I dissent from the failure to require the district court, on remand, to consider the questions identified in this opinion in order to determine whether Wunderlich's "substantial evidence" principle is operative. Assuming that principle is operative, I concur in the court's order of remand, which accepts an alternative presentation of appellant, to assure there has been full submission on the sufficiency of the evidence on the whole record, and a considered ruling identifying whether there is substantial evidence supporting the decision of the board of contract appeals.15


Sitting by designation pursuant to 28 U.S.C. § 292(d)


The plaintiff seeks $6,491.00 for the construction of the two water pollution control plant buildings to a greater height than that called for in the plans and specifications, $25,635.13 for the performance of certain paving work not included in the plans and specifications, delay damages in the sum of $30,000, and $9,600 representing the unpaid balance due under the contract


This section has since been amended


Disputes arose over the interior height of the plant buildings, and certain paving work around the buildings


Mr. Robbins is presently Principal Assistant Corporation Counsel, District of Columbia


The trial judge noted "Jonal is no stranger to government contracts. It secured the disputed contract through competitive bidding and pursued its dispute before the Board in full recognition of the fact that the contract disputes clause . . . required all disputes to be referred to the Board 'whose decision shall be final and conclusive upon the parties.' " Op. 3, fn. 3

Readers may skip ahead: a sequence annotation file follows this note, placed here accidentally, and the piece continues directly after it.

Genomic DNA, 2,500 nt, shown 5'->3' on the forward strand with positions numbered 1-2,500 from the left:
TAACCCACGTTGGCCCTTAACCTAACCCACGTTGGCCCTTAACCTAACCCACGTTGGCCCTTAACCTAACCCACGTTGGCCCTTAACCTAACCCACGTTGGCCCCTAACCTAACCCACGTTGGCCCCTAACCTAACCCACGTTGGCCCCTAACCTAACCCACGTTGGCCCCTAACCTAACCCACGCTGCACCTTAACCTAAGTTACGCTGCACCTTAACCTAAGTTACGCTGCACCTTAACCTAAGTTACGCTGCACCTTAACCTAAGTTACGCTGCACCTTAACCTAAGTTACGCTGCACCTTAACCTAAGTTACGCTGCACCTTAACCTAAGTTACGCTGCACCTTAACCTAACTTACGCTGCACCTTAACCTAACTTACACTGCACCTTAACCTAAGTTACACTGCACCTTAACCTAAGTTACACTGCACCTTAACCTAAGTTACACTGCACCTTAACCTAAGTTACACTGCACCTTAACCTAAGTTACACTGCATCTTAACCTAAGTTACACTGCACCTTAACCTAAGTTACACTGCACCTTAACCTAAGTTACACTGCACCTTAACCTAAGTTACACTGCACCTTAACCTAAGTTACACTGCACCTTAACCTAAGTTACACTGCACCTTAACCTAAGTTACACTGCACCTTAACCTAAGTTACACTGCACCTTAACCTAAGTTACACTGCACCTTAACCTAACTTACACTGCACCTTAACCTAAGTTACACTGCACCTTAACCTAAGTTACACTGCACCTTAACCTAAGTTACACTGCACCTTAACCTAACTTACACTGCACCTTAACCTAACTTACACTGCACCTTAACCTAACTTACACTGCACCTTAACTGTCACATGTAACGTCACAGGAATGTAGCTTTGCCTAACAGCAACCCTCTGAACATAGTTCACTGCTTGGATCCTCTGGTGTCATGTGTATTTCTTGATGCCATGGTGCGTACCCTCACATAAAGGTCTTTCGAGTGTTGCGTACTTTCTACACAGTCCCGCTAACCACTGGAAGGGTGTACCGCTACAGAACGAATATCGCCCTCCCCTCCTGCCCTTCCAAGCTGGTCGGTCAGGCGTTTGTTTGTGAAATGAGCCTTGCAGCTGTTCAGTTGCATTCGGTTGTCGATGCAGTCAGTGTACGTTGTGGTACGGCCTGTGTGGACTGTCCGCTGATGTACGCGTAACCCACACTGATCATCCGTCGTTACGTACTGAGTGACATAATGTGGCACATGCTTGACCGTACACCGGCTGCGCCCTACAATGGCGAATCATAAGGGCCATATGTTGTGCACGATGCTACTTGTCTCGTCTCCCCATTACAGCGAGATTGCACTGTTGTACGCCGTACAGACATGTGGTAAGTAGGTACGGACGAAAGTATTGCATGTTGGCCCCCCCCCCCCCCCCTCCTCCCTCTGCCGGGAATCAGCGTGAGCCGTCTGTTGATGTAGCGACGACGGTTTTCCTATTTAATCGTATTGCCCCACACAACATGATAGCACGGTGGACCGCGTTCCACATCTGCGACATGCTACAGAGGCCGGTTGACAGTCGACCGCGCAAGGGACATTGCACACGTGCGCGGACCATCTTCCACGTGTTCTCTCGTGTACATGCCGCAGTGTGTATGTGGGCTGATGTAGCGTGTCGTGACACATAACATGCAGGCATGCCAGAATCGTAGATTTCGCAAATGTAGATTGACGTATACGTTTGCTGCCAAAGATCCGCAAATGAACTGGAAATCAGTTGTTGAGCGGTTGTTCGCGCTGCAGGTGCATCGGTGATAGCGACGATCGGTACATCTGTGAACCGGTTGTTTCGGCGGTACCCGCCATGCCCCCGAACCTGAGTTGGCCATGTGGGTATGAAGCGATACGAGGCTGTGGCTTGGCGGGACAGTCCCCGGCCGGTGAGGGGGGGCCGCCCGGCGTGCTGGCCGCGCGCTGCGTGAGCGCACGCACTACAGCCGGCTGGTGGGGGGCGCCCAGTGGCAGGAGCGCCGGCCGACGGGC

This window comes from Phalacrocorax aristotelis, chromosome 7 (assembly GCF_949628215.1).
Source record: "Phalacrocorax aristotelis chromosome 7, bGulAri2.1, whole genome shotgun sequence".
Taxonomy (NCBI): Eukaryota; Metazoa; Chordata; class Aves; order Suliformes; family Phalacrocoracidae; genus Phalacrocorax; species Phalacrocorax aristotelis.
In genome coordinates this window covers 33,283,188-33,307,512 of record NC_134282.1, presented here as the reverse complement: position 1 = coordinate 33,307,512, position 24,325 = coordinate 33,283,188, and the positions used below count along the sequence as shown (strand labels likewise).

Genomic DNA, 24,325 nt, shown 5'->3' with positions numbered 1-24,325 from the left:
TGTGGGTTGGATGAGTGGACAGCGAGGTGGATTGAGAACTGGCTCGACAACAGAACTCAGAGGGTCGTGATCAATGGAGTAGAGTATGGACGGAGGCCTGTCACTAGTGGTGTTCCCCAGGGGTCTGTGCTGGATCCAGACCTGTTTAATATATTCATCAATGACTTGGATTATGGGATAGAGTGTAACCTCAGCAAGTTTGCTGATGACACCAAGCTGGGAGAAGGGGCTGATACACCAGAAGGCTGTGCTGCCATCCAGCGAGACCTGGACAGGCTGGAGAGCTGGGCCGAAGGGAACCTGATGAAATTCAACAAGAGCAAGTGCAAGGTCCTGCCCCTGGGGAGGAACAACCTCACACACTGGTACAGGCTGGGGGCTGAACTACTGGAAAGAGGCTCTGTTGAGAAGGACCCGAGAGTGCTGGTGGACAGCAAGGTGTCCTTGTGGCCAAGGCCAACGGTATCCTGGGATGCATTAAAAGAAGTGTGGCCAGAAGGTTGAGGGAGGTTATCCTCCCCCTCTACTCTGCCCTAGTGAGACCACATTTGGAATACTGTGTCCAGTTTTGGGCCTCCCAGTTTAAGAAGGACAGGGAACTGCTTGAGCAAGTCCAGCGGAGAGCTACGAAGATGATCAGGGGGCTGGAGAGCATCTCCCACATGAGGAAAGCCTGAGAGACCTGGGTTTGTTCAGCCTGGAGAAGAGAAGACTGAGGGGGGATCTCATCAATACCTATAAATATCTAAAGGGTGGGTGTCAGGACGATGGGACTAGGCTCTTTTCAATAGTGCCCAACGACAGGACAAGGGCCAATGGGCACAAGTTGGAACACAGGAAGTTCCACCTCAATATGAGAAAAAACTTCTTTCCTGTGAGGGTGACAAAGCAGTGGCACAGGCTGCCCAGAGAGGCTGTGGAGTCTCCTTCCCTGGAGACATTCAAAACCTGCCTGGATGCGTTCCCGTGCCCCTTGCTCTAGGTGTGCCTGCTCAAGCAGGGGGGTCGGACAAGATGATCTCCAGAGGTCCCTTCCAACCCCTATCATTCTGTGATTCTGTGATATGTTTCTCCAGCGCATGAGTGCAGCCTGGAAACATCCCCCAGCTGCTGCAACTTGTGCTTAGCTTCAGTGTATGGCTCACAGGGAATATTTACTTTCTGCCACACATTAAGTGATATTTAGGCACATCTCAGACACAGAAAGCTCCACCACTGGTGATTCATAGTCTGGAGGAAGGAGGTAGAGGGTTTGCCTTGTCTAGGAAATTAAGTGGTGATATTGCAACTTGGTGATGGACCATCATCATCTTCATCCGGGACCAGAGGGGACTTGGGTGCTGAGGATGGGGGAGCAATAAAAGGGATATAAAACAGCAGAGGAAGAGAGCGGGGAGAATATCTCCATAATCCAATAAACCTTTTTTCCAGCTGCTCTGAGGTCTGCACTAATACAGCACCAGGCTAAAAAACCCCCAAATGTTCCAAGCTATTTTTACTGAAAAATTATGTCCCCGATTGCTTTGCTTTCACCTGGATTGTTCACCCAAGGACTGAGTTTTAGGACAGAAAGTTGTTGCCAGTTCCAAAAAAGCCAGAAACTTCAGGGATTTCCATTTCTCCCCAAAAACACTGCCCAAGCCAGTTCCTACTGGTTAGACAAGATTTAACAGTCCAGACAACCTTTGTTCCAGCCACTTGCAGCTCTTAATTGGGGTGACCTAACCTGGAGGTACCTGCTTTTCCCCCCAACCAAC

Indeed, the trial judge held that the constitutional claim was improperly pleaded, and dismissed it under the authority of Bell v. Hood, 327 U.S. 678, 66 S.Ct. 773, 90 L.Ed. 939 (1946). Also in issue is whether Jonal, by failing to assert the constitutional defense at the administrative hearing, waived his right to present it to the District Court. See SEC v. R. A. Holman & Co., 323 F.2d 284 (2d Cir. 1963)


The fact that deportation hearings by inquiring officers are subject to de novo review, and that the Wunderlich Act provides for limited review of the Contract Appeals Board decisions does not distinguish the Marcello opinion from this case. The due process requirements at the hearing level should not significantly fluctuate with the review standards. Review is not, nor should it be, a necessary requisite to affording a litigant his due process rights at the initial hearing


The language of the statute itself would seem to imply that an application of the grossly erroneous standards involves an assessment of the actual decision of the Board in light of the evidence presented at the hearing. However, this Court will assume that the language is not so limited, and that it also goes to the validity of the procedural processes involved in the hearing


Jonal alleges (a) it was required to erect two water pollution control plant buildings to a height allegedly higher than that called for by the specifications, at a cost of $6,491: (b) it was required to do paving work not called for by the contract, at a cost of $25,635.13, and (c) the additional work delayed final completion with a resulting extra cost of $30,000. Finally Jonal claims a $9,600 unpaid balance on the contract


D.C.Code Ann. § 11-501(4) (1973)


Appeal No. 355 (building height claim), No. 356 (paved claim)


"Article 15. Disputes Except as otherwise specifically provided in this Contract, all disputes concerning questions arising under this Contract shall be decided by the Contracting Officer subject to written appeal of the Contractor within thirty (30) days to the Contract Appeals Board, whose decision shall be final and conclusive upon the parties thereto, subject to the limitations of Sec. 3(b)(2) of Reorganization Plan No. 5 of 1952. In the meantime the Contractor shall diligently proceed with the work as directed." (App. 8)